The rise of the lightweight languages in enterprise mobile development


More than one quarter of respondents in the latest Red Hat and Vanson Bourne survey say they will primarily use Node.js as their language of choice for back-end development within the next two years.

According to the research, which polled 200 IT decision makers from private sector firms with at least 2,500 employees across the US and Western Europe, 71% of respondents are primarily using Java while 56% use .NET. In two years, this will fall to 15% and 19% respectively.

85% of respondents argue open source software is important to their app development strategy, while mobile backend as a service (MBaaS) is used by almost one third (31%) of those polled, and is expected to grow to 36% in two years’ time.

The key theme from the research was that, as organisations mature, mobile will be a key element of it. More than one in three (35%) of those polled argued mobile apps change the way they do business by reinventing business processes, while 37% argue mobile apps are used primarily to automate existing processes.

One other may in which mobility is maturing is through organisational change. More than a third of those polled said they have instituted a mobile centre of excellence, a number which rises to 55% in firms who have a fully implemented mobile app strategy.

This has been an axe which Red Hat – and in particular FeedHenry, the MBaaS provider hoovered up by the enterprise tech giant last year – has been grinding for some time. Speaking to this reporter in September 2014, before the Red Hat acquisition, then FeedHenry CEO Cathal McGloin explained: “People understand that mobility is not a separate thing. So you see a trend towards mobile centres of excellence [and] traditional IT emerge, rather than appointing somebody to be mobile, and having that somebody separate from your head of IT, your marketing officer, and so on.”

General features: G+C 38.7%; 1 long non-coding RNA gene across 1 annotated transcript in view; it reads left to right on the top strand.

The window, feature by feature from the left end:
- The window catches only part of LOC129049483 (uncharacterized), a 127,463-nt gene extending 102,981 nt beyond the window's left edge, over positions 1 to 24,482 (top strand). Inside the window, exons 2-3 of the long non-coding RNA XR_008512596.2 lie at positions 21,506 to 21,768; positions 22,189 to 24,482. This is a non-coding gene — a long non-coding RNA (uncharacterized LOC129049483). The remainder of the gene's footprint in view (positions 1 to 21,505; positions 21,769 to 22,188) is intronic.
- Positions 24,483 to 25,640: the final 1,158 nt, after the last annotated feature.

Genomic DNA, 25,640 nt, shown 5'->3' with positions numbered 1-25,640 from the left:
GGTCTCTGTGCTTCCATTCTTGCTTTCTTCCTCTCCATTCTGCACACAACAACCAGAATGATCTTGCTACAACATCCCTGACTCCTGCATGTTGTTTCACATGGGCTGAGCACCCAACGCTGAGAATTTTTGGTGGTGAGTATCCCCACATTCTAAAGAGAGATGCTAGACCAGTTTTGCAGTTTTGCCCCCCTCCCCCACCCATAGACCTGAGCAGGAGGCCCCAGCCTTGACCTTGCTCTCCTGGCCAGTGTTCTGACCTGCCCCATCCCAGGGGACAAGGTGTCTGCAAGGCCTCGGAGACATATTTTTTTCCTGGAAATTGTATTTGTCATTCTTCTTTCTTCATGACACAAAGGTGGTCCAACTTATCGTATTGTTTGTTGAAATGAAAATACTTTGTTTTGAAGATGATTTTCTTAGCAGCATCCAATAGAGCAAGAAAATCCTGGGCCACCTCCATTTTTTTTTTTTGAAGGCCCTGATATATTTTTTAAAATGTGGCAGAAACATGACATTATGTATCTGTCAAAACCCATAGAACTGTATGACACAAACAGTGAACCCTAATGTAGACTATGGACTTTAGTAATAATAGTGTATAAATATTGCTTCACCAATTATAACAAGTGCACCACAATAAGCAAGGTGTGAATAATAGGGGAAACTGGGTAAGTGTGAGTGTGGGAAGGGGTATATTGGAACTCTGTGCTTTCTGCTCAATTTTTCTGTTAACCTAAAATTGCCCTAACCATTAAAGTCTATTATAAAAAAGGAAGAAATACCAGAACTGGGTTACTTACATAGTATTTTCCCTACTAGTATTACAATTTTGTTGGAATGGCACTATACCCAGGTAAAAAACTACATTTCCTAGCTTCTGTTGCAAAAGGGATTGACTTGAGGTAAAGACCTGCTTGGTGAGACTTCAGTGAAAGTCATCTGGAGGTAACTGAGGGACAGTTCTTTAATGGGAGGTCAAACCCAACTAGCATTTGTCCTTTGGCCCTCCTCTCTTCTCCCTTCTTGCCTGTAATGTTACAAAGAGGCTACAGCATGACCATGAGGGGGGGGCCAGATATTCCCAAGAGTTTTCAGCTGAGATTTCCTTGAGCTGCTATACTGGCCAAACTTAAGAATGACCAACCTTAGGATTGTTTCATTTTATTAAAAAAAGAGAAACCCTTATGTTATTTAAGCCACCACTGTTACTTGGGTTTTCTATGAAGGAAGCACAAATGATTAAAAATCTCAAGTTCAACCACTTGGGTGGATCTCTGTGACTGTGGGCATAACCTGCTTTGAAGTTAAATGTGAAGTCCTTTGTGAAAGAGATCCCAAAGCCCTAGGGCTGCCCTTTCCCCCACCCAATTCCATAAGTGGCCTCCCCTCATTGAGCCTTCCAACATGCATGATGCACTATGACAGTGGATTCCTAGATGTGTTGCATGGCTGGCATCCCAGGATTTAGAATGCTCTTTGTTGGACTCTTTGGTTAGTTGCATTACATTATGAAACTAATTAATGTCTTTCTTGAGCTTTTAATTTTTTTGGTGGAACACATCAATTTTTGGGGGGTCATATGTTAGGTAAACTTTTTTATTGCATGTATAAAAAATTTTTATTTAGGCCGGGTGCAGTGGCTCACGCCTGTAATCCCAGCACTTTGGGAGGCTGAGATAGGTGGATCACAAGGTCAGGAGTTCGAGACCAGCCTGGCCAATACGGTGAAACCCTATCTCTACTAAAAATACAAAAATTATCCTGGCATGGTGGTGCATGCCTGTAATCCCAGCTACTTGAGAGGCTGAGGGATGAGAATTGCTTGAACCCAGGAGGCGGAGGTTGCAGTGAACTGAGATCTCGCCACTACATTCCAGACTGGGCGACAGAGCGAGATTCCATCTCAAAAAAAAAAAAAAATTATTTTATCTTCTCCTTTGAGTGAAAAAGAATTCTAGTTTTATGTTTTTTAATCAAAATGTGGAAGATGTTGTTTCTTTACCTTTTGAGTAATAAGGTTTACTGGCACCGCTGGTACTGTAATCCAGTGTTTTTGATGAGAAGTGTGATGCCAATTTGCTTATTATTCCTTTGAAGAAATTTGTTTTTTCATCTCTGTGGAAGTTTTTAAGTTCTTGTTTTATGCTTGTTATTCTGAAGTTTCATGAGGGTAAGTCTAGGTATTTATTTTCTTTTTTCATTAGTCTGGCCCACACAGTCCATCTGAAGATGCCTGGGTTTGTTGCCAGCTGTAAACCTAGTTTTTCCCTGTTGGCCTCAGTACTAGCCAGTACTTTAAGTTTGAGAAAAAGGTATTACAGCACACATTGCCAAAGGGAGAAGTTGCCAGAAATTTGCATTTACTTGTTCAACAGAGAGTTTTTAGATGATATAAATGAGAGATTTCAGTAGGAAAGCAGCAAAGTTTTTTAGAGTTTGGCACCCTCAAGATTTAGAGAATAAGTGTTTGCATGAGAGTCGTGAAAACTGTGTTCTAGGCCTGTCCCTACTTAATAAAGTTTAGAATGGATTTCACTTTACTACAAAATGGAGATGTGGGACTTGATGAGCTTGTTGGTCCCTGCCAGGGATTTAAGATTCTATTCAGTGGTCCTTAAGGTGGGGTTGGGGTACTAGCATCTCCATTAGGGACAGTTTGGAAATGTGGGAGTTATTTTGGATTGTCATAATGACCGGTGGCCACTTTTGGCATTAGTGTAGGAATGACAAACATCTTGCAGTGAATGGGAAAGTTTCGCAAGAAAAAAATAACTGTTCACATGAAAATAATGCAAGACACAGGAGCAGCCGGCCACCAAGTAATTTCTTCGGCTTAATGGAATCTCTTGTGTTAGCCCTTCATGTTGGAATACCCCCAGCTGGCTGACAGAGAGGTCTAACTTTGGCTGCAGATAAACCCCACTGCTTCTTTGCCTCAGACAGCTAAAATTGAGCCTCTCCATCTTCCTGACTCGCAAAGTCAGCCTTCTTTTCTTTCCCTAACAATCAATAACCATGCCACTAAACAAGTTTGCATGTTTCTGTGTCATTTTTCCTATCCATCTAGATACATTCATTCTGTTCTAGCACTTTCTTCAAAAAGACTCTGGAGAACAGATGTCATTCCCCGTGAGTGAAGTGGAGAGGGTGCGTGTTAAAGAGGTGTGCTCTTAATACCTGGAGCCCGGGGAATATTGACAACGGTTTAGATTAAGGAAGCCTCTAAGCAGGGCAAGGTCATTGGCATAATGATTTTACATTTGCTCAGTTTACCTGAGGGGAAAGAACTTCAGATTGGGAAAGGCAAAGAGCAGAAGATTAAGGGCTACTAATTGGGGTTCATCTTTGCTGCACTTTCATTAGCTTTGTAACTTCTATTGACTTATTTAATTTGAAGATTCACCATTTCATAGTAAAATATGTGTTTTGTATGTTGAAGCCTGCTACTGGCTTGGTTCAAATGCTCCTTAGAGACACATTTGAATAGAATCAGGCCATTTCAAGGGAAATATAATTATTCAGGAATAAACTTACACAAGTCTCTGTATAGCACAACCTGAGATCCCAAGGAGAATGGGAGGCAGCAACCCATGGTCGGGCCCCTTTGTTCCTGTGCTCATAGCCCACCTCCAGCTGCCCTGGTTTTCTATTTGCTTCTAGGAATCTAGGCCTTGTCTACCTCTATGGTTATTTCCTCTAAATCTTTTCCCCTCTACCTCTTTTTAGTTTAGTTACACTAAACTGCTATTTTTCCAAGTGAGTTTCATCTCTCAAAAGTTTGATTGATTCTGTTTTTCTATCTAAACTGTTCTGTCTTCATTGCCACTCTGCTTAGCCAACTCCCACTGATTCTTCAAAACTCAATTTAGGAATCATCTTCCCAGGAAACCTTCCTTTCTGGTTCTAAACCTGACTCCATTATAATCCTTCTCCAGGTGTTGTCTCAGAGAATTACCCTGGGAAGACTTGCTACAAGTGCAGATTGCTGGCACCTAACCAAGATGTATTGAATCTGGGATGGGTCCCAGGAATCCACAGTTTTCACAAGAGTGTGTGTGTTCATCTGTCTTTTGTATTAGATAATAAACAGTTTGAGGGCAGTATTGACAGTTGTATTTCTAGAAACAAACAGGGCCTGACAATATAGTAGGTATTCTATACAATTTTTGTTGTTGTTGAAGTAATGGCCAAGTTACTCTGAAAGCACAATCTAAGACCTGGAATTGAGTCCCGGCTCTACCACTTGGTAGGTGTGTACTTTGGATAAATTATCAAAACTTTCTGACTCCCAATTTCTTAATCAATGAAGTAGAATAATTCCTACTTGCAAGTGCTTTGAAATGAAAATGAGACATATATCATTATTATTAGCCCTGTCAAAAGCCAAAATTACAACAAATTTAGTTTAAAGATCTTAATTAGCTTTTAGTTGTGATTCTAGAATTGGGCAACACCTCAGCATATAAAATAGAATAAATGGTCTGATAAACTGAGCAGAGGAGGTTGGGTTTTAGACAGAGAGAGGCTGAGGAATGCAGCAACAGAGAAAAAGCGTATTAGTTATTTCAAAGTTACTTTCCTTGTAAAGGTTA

Equally, the rise of Node.js is further vindication of Red Hat’s strategy going forward. Red Hat recently became a platinum member of the Node.js Foundation, alongside the likes of IBM, Intel, and Microsoft, and this is again a trend which has been spotted from long range. McGloin said last year: “What was originally a very lightweight, second rate thing has emerged as a fast way of doing things.” That ‘thing’ was JavaScript, which of course has close ties to Node.js. JavaScript was named as TIOBE’s top programming language of 2014 despite its humble beginnings, so it would seem all signs point to north.

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